Anas Haqqani—younger sibling of Taliban’s deputy leader and chief of the deadly Haqqani network Sirajuddin Haqqani—was released in the swap, along with fellow Haqqani militants Hafiz Rashid and Haji Mali Khan. Haqqani and Rashid were seized by American authorities in 2016 in Bahrain and Khan was captured in 2011 in eastern Afghanistan. The freed prisoners were taken to Bagram air base and then the Qatari capital of Doha where previous peace talks between the Taliban, Afghans and US have taken place. The Taliban did not release more details on the prisoners, but said the swap does not mean a cessation in hostilities or renewed peace talks. That said, a 48-hour temporary ceasefire was observed so that the prisoners could be safely extracted by helicopter from where they passed over to US personnel in Zabul, southern Afghanistan.
Foreign Reactions To The Swap
Pakistan’s Prime Minister Imran Khan expressed optimism that the swap will lead to restarting peace talks. This is especially important since Pakistan has long failed to effectively stop the Taliban and Haqqani network from using its territory for staging attacks and training. Australian Prime Minister Scott Morrison stated his support for Weeks and his family, praising the end of the “long ordeal” he endured after being seized by the Taliban in August, 2016 driving near the American University of Afghanistan where they were working as English teachers. The joy of both the Weeks and King family are even greater considering that both men were suffering physically, with King especially having serious cardiac and kidney problems.
Hope For Renewed Talks Or Just A Small Bright Spot?
The Afghan war is not easy to resolve, particularly when the Taliban are active across 70 percent of the country and hold more territory than they did when most ISAF international coalition troops pulled out in 2014. The Taliban enjoy significant pockets of support around the country and a sizeable revenue stream from taxation, tolls, opium sales, mining and other resources. The prisoner exchange came about partly thanks to the head US Afghan peace negotiator Zalmay Khalilzad who has worked to bring Pakistan, Afghanistan and the US together on hosting peace talks with the Taliban. US Secretary of State Mike Pompeo mentioned the attempts by Afghanistan President Ashraf Ghani to broker a cease-fire in 2018 and open peace talks that have been unsuccessful. Pompeo expressed hope that the prisoner swap can restart talks, but noted that it’s only one step and far from a resolution.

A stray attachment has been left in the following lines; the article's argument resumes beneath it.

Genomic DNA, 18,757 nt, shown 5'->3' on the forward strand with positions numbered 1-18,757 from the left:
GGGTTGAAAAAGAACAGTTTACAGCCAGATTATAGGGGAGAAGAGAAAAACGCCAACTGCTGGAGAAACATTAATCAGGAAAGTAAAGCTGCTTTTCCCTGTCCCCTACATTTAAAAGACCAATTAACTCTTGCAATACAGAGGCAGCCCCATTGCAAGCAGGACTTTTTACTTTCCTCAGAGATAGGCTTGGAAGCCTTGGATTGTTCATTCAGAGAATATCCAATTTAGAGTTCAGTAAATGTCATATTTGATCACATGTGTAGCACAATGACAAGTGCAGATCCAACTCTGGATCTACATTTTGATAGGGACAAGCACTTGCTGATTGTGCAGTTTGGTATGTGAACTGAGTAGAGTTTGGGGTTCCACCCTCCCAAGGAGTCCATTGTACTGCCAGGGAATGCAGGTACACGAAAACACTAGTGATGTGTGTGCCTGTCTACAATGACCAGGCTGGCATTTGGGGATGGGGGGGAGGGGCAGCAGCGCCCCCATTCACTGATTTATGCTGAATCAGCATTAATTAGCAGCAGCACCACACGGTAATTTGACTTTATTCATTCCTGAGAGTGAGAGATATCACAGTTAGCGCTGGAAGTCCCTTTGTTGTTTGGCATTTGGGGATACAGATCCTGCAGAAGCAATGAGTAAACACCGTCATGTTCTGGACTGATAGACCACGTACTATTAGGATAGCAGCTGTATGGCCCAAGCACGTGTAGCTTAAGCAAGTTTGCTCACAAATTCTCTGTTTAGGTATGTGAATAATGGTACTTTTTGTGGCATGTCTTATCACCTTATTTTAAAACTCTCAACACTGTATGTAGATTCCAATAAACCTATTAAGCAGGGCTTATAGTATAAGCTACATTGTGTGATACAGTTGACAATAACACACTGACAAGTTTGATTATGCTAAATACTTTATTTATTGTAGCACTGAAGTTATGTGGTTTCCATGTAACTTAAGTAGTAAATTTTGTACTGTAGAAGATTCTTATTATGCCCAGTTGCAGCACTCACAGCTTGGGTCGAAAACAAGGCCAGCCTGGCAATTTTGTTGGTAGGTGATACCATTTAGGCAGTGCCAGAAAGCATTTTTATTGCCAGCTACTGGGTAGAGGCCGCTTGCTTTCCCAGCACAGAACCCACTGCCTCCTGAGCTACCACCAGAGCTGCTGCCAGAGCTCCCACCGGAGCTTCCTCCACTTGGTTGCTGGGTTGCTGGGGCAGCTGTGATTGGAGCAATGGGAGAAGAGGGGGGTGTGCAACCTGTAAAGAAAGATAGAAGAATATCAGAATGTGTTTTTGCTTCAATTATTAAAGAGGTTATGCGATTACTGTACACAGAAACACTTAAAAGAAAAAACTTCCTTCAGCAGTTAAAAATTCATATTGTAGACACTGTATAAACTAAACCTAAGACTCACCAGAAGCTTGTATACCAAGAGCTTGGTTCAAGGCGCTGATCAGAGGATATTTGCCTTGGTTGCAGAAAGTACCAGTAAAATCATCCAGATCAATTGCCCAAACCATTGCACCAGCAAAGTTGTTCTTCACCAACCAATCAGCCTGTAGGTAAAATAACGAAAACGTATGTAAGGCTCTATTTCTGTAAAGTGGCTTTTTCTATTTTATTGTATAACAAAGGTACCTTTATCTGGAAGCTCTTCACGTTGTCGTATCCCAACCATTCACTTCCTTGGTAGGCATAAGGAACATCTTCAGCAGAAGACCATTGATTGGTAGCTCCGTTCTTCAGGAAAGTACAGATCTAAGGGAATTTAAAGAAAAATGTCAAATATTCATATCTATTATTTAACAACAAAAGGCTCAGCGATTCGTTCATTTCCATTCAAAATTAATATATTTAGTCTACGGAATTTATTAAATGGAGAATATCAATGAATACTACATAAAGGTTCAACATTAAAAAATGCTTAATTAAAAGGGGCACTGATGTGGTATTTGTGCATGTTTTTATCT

Although President Trump wants to keep drawing down US troops from Afghanistan and the Pentagon has a plan for if he does, it is not likely Trump will react well to hearing that America is losing or that he is abandoning ship, especially from Democratic politicians and members of his own party. The American-supported Afghan government is hard to maintain without a more effective Afghan National Army and better foothold and advantage in terms of on-the-ground military reality. Even if the Taliban agree to peace talks eventually, the chance of a lasting diplomatic solution to the conflict that would also deny the Taliban from regaining control of the country’s government is increasingly hard to picture.